Guest post by Jennifer McCarron
You may already know the word Yoga (योग) comes from the Sanskrit word yuja (युज), which means “connector. ” A yoga asana practice (yoga posture practice) connects our minds and bodies, healing rifts within us, strengthening us as individuals.
Your yoga practice off the mat goes beyond individual connection and healing; it mends the suffering caused by disconnection from others.
According to the Bhagavad Gita, a person who practices this kind of yoga perfectly ...
...sees all beings as equal
In suffering or in joy
because they are like himself (6.32)
Viewing yourself as a sticky gumball
I visualize myself as a piece of gum rolling around out in the world. During the day I pick up bits of lint and dog hair and sometimes other pieces of gum. By the time I get home I am connected or stuck to many things. Some of those things I didn’t consciously pick up - I simply went about my day and picked up bits of my environment as I went along. The Yoga Sutras calls these vrittis, or disturbances in the clarity of my heart and mind.
According to the Yoga Sutras, the purpose of yoga is the utter clarification of the heart and mind. That means your yoga practice off the mat should address those vrittis, those bits of dirt and grit and gravel that I’ve picked up by rolling around in my environment.
Oftentimes we connect or stick to the same kinds of dust - I roll around in my little area picking up similar lint as my gumball neighbors. You and your gumball neighbors do the same.
Little tribes, clubs and clusters are validating
Sharing connections creates groups. When we share these environmental connections we may start to unconsciously identify as a group. For example, in my neighborhood, lots of people have dogs and like to walk them. Without consciously considering it, I connect to them without ever talking to them. I assume we all love dogs. This connection happens just by living in my neighborhood and having a dog.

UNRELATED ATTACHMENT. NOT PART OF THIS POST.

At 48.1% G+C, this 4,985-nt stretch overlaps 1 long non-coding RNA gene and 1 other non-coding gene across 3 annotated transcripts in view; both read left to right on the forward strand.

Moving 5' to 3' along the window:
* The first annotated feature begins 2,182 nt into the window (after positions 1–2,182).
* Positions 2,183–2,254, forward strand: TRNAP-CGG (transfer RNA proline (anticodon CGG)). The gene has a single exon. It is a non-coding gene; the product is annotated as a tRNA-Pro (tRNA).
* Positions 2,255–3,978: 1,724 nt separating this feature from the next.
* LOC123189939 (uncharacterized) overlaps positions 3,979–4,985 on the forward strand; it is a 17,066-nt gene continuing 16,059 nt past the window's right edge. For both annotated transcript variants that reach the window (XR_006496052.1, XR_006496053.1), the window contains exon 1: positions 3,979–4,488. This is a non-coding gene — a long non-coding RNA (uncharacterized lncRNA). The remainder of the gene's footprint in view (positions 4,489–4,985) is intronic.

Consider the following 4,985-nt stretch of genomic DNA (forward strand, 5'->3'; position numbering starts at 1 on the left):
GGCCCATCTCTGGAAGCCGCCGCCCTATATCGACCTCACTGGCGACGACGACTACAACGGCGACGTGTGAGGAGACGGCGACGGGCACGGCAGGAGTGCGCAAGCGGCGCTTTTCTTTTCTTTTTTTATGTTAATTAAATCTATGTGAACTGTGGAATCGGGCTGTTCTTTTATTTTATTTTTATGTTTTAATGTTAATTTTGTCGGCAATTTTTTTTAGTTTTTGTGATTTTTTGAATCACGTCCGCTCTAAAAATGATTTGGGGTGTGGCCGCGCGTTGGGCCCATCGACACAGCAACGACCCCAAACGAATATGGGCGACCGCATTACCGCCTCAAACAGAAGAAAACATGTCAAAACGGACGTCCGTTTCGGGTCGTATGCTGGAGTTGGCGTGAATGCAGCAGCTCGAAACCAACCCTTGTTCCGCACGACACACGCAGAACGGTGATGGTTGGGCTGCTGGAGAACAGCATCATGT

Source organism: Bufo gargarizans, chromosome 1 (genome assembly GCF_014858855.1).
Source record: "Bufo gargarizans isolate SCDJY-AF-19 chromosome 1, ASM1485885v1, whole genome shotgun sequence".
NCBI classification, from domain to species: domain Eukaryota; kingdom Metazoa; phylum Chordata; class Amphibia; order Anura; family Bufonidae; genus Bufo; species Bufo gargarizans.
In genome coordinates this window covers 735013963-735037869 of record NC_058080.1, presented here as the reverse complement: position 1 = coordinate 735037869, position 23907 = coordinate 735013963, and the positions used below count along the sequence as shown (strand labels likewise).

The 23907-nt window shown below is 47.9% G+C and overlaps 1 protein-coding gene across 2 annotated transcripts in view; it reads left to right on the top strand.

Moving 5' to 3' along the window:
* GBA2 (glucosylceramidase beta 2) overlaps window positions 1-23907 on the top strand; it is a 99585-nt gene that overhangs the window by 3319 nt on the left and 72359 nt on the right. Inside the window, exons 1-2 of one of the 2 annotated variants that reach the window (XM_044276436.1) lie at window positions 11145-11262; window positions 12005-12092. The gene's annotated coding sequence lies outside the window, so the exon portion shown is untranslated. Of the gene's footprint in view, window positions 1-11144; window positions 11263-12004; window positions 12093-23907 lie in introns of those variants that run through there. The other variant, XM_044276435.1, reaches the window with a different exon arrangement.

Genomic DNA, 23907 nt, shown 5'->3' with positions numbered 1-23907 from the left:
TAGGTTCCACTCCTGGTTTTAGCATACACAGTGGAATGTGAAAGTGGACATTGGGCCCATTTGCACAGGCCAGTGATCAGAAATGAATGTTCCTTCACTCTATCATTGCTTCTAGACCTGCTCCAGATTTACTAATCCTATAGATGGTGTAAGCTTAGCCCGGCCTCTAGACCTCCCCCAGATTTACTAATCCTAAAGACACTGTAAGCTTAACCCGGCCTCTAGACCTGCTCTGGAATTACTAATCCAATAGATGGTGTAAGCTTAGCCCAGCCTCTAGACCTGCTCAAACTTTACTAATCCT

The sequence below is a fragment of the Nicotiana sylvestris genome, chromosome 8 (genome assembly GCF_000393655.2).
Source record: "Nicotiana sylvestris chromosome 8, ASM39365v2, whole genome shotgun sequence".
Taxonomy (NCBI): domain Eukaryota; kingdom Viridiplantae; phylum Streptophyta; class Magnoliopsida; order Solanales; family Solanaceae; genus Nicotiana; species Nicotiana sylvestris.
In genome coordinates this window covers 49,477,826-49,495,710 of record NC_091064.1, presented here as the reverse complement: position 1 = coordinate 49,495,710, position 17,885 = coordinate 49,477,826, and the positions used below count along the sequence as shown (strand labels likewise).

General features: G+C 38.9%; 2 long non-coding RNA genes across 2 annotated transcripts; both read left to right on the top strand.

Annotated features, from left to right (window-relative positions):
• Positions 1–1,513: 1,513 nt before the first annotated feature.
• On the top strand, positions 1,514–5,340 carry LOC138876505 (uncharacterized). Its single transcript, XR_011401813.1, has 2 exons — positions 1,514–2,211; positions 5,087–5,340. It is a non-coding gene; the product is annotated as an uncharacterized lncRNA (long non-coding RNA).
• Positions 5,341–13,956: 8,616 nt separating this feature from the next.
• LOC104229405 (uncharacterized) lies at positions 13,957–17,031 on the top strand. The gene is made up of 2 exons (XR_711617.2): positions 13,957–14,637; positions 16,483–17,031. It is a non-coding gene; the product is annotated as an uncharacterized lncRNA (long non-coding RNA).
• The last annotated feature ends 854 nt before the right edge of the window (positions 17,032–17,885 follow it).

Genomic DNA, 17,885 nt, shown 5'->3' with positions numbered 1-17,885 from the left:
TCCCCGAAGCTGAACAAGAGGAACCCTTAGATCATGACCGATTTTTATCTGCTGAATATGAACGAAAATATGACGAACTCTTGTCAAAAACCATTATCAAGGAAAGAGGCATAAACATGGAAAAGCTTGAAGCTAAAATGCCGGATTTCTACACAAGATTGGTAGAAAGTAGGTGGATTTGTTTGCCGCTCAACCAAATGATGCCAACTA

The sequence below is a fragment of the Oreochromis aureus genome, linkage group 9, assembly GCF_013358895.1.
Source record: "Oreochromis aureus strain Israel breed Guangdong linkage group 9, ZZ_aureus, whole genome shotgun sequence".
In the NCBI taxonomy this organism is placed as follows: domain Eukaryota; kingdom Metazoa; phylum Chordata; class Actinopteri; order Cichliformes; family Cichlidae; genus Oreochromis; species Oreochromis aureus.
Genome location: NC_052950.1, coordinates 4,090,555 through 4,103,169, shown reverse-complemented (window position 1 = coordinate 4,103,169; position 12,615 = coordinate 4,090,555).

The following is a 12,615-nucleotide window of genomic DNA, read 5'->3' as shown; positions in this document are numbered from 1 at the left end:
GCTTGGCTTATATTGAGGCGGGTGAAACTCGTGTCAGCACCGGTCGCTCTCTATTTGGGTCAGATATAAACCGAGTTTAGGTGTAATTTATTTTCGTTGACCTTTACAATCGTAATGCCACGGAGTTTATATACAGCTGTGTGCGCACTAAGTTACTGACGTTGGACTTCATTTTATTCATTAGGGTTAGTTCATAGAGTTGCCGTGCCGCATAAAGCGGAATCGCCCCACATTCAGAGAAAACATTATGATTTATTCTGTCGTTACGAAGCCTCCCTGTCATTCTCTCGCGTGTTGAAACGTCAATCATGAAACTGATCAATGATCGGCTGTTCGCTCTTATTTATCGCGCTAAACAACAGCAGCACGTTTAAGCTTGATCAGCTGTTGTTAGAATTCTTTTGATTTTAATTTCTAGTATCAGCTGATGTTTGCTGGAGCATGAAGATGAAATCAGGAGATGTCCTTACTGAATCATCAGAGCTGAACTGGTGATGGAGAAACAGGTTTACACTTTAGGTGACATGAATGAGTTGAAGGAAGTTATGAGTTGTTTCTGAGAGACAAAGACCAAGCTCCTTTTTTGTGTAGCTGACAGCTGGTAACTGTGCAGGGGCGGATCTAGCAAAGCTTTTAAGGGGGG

Connections to a group help us feel safe. The idea that we share beliefs, like we all love our dogs, makes us feel connected. Membership in a group boosts our self-esteem and helps satisfy our human need to belong. On a more grand scale, our connection to groups helps us answer the existential question, “Who am I?”
An innocuous belief shared within my yoga community is that the mind affects the body. For example, we tend to agree that: “when I meditate, I feel better.” It’s natural for members of a community to validate a belief they share. Unfortunately, a problem may occur when this belief is unconsciously shared.
Where beliefs can cause misconception
When we repeat and validate a belief between one other it may become amplified and create problems and divisions that the original belief did not. For example, “when I meditate, I feel better,” can become “if I meditated more, I’d feel better.” If I experience clinical depression I might consider myself a failure at meditation. What if I meet someone with MS or cancer? Confirmation bias might lead me to believe they haven’t meditated enough.
That’s the kind of harmful amplification that can happen to beliefs a group shares.
This is called viparyaya, or misconception, by the Yoga Sutras. Utter clarity is the goal of yoga but misconceptions cloud our hearts and minds. They are obstacles to our yoga practice, particularly our yoga practice off the mat.